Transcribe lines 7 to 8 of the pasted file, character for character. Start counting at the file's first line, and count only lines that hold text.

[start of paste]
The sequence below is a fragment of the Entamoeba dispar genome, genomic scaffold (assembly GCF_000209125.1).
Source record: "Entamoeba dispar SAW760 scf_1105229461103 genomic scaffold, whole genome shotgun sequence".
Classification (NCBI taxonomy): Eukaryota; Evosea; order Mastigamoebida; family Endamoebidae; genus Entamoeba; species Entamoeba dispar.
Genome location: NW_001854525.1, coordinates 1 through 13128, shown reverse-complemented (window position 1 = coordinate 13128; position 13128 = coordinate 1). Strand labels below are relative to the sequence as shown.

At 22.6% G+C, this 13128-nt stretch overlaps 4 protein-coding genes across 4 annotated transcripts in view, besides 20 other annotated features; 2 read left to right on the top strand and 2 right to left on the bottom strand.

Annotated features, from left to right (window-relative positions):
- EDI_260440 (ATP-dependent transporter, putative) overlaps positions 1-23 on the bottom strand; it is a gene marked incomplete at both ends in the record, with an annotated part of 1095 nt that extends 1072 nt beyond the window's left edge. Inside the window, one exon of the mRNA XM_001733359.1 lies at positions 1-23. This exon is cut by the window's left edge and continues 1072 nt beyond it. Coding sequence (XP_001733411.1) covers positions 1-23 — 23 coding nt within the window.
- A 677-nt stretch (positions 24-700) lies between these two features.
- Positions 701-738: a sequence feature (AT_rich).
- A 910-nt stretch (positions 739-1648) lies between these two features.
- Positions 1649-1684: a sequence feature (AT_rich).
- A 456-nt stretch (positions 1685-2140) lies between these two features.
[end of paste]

- EDI_260440 (ATP-dependent transporter, putative) overlaps positions 1-23 on the bottom strand; it is a gene marked incomplete at both ends in the record, with an annotated part of 1095 nt that extends 1072 nt beyond the window's left edge. Inside the window, one exon of the mRNA XM_001733359.1 lies at positions 1-23. This exon is cut by the window's left edge and continues 1072 nt beyond it. Coding sequence (XP_001733411.1) covers positions 1-23 — 23 coding nt within the window.
- A 677-nt stretch (positions 24-700) lies between these two features.